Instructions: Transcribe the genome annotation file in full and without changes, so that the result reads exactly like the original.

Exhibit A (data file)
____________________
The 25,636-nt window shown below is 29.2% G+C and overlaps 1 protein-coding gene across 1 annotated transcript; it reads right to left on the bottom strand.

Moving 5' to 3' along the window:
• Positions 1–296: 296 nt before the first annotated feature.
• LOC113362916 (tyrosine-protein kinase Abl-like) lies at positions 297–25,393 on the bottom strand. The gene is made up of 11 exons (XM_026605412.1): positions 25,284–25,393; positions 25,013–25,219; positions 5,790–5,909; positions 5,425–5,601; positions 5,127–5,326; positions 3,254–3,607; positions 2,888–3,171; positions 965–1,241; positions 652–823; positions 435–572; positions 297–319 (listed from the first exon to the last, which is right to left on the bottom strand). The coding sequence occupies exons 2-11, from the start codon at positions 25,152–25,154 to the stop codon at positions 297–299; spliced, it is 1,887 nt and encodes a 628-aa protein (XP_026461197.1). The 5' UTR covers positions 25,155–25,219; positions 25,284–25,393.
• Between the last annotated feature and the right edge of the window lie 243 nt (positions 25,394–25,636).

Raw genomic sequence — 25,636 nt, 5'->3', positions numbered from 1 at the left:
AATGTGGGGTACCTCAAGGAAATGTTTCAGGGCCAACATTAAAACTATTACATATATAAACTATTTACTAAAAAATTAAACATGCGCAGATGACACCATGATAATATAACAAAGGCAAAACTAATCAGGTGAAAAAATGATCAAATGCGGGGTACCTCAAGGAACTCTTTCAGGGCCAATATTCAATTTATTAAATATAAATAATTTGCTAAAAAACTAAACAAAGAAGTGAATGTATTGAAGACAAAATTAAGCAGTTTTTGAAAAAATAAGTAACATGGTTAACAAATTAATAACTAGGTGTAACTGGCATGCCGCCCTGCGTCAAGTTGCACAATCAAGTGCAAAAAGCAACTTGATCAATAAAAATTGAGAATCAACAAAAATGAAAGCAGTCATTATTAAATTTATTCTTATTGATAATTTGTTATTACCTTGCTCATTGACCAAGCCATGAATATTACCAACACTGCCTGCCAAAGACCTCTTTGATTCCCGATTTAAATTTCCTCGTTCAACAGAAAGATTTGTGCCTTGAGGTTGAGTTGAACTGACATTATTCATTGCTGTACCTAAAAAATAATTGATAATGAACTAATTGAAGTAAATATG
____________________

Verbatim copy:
The 25,636-nt window shown below is 29.2% G+C and overlaps 1 protein-coding gene across 1 annotated transcript; it reads right to left on the bottom strand.

Moving 5' to 3' along the window:
• Positions 1–296: 296 nt before the first annotated feature.
• LOC113362916 (tyrosine-protein kinase Abl-like) lies at positions 297–25,393 on the bottom strand. The gene is made up of 11 exons (XM_026605412.1): positions 25,284–25,393; positions 25,013–25,219; positions 5,790–5,909; positions 5,425–5,601; positions 5,127–5,326; positions 3,254–3,607; positions 2,888–3,171; positions 965–1,241; positions 652–823; positions 435–572; positions 297–319 (listed from the first exon to the last, which is right to left on the bottom strand). The coding sequence occupies exons 2-11, from the start codon at positions 25,152–25,154 to the stop codon at positions 297–299; spliced, it is 1,887 nt and encodes a 628-aa protein (XP_026461197.1). The 5' UTR covers positions 25,155–25,219; positions 25,284–25,393.
• Between the last annotated feature and the right edge of the window lie 243 nt (positions 25,394–25,636).

Raw genomic sequence — 25,636 nt, 5'->3', positions numbered from 1 at the left:
AATGTGGGGTACCTCAAGGAAATGTTTCAGGGCCAACATTAAAACTATTACATATATAAACTATTTACTAAAAAATTAAACATGCGCAGATGACACCATGATAATATAACAAAGGCAAAACTAATCAGGTGAAAAAATGATCAAATGCGGGGTACCTCAAGGAACTCTTTCAGGGCCAATATTCAATTTATTAAATATAAATAATTTGCTAAAAAACTAAACAAAGAAGTGAATGTATTGAAGACAAAATTAAGCAGTTTTTGAAAAAATAAGTAACATGGTTAACAAATTAATAACTAGGTGTAACTGGCATGCCGCCCTGCGTCAAGTTGCACAATCAAGTGCAAAAAGCAACTTGATCAATAAAAATTGAGAATCAACAAAAATGAAAGCAGTCATTATTAAATTTATTCTTATTGATAATTTGTTATTACCTTGCTCATTGACCAAGCCATGAATATTACCAACACTGCCTGCCAAAGACCTCTTTGATTCCCGATTTAAATTTCCTCGTTCAACAGAAAGATTTGTGCCTTGAGGTTGAGTTGAACTGACATTATTCATTGCTGTACCTAAAAAATAATTGATAATGAACTAATTGAAGTAAATATG